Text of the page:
What are your thoughts on popular decorative techniques like milk paint, kolrosing, or chip carving?
I think a lot about this question. I’ve never been very interested in having a lot of decoration on my spoons. I mostly carve eating spoons these days and I want them to be functional first. Decoration is always an afterthought for me. I find it hard enough to get clean shapes, crisp lines and symmetry just by itself, let alone adding more work on top of that. Much of the cherry wood I source has color and grain so beautiful to begin with, I think that any thing else I added to it would just be gaudy. I’m not a flashy person and I want my spoons to reflect my quiet personality. I also just think that other folks do those decorations much better than I ever could. Once in a while I’ll add some extra decoration to a spoon just to experiment and see what folks think, but I always end up returning to some pretty basic bowl shapes and traditional handle styles. Experimenting, and playing around with the basic form of a spoon is where it’s at for me. The wood on its own is almost always enough decoration for me in the end.
What do craft, sloyd, or wood culture mean to you?
Those are three pretty big ideas! To me, carving spoons has always been more than just carving spoons. The whole process is about becoming a better person. It’s a never ending process of discovery and learning. I often tell folks it’s my “ikigai” which roughly translates from Japanese to “one’s reason for getting out of bed.” I think of spoon carving as a catalyst for change. If we want to make the world better, I think sitting down and carving a few spoons together is a good place to start. I’ve watched very disparate folks from varying backgrounds and viewpoints sit around carving spoons and by the end of the day really begin to understand each other. It’s funny how something simple, common and meditative can do that. Perhaps today’s world leaders should sit down at a spoon carving summit together.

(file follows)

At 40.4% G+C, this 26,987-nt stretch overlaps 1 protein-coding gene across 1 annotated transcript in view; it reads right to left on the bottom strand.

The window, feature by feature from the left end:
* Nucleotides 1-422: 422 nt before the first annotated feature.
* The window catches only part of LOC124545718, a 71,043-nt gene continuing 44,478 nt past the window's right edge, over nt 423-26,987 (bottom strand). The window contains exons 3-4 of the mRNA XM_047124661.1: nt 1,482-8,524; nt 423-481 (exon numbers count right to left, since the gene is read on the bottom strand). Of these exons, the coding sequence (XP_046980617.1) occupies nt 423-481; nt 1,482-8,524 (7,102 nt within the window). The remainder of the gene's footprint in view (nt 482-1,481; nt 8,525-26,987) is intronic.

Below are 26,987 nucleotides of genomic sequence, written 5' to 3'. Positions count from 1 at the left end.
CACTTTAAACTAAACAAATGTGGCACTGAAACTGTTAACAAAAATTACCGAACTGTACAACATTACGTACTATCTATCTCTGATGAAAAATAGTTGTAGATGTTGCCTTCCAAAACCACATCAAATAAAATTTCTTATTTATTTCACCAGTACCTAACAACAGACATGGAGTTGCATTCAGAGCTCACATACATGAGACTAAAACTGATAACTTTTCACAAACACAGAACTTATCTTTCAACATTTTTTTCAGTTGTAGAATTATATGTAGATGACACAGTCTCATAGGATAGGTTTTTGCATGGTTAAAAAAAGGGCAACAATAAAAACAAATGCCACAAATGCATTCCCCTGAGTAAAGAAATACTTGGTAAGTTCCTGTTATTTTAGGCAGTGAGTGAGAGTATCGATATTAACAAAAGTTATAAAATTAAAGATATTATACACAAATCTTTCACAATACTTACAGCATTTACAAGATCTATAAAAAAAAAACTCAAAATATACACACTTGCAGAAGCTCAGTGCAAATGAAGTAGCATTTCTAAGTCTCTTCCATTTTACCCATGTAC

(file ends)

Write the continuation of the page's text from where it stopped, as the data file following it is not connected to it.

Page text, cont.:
If you had to pick few songs to listen to while carving, what would they be?
Right now, just about any song by Wilco will do! I’ve also got a long list of Tom Petty songs I like to cycle through when I carve. I like to have something going in the background with an energetic beat, usually acoustic and with lyrics that prompt me to think and feel a bit deeper. I want music that inspires me to use my emotions while I carve. I want the final spoon to be a direct result of what I was thinking and feeling at a particular moment in my life. If a spoon doesn’t project that energy when I’m done, then it’s not a very good spoon, even if it’s technically perfect. I can live with a few mistakes if a spoon projects a feeling of energy and emotion. Spoons are a lot like poems to me. I carve them with care and attention to detail making sure they look and feel great in the end, but I also want you to feel that underlying music every time you go to pick it up in your hand.